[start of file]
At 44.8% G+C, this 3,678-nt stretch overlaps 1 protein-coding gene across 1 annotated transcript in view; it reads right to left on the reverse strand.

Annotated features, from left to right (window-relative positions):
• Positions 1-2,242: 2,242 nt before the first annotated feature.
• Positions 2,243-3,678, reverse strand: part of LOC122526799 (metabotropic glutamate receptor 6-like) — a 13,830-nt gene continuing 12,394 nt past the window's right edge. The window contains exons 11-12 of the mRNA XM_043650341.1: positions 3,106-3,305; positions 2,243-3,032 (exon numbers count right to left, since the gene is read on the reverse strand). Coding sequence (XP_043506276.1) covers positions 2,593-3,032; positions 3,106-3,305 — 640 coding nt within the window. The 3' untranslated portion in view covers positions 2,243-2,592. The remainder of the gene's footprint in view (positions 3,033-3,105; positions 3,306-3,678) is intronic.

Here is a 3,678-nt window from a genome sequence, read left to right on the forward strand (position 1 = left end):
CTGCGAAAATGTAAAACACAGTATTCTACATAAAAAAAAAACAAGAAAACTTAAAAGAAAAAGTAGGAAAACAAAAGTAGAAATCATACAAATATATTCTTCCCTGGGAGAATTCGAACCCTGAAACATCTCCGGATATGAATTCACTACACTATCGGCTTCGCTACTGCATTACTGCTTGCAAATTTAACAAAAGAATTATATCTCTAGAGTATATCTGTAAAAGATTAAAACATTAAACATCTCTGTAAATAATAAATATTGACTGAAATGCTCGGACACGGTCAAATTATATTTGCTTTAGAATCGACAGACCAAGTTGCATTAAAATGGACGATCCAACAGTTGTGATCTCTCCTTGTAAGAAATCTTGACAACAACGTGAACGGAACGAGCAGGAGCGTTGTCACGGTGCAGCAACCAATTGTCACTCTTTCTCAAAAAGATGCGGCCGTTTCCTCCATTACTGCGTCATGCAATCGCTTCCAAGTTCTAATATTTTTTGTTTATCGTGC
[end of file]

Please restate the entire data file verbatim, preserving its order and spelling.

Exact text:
At 44.8% G+C, this 3,678-nt stretch overlaps 1 protein-coding gene across 1 annotated transcript in view; it reads right to left on the reverse strand.

Annotated features, from left to right (window-relative positions):
• Positions 1-2,242: 2,242 nt before the first annotated feature.
• Positions 2,243-3,678, reverse strand: part of LOC122526799 (metabotropic glutamate receptor 6-like) — a 13,830-nt gene continuing 12,394 nt past the window's right edge. The window contains exons 11-12 of the mRNA XM_043650341.1: positions 3,106-3,305; positions 2,243-3,032 (exon numbers count right to left, since the gene is read on the reverse strand). Coding sequence (XP_043506276.1) covers positions 2,593-3,032; positions 3,106-3,305 — 640 coding nt within the window. The 3' untranslated portion in view covers positions 2,243-2,592. The remainder of the gene's footprint in view (positions 3,033-3,105; positions 3,306-3,678) is intronic.

Here is a 3,678-nt window from a genome sequence, read left to right on the forward strand (position 1 = left end):
CTGCGAAAATGTAAAACACAGTATTCTACATAAAAAAAAAACAAGAAAACTTAAAAGAAAAAGTAGGAAAACAAAAGTAGAAATCATACAAATATATTCTTCCCTGGGAGAATTCGAACCCTGAAACATCTCCGGATATGAATTCACTACACTATCGGCTTCGCTACTGCATTACTGCTTGCAAATTTAACAAAAGAATTATATCTCTAGAGTATATCTGTAAAAGATTAAAACATTAAACATCTCTGTAAATAATAAATATTGACTGAAATGCTCGGACACGGTCAAATTATATTTGCTTTAGAATCGACAGACCAAGTTGCATTAAAATGGACGATCCAACAGTTGTGATCTCTCCTTGTAAGAAATCTTGACAACAACGTGAACGGAACGAGCAGGAGCGTTGTCACGGTGCAGCAACCAATTGTCACTCTTTCTCAAAAAGATGCGGCCGTTTCCTCCATTACTGCGTCATGCAATCGCTTCCAAGTTCTAATATTTTTTGTTTATCGTGC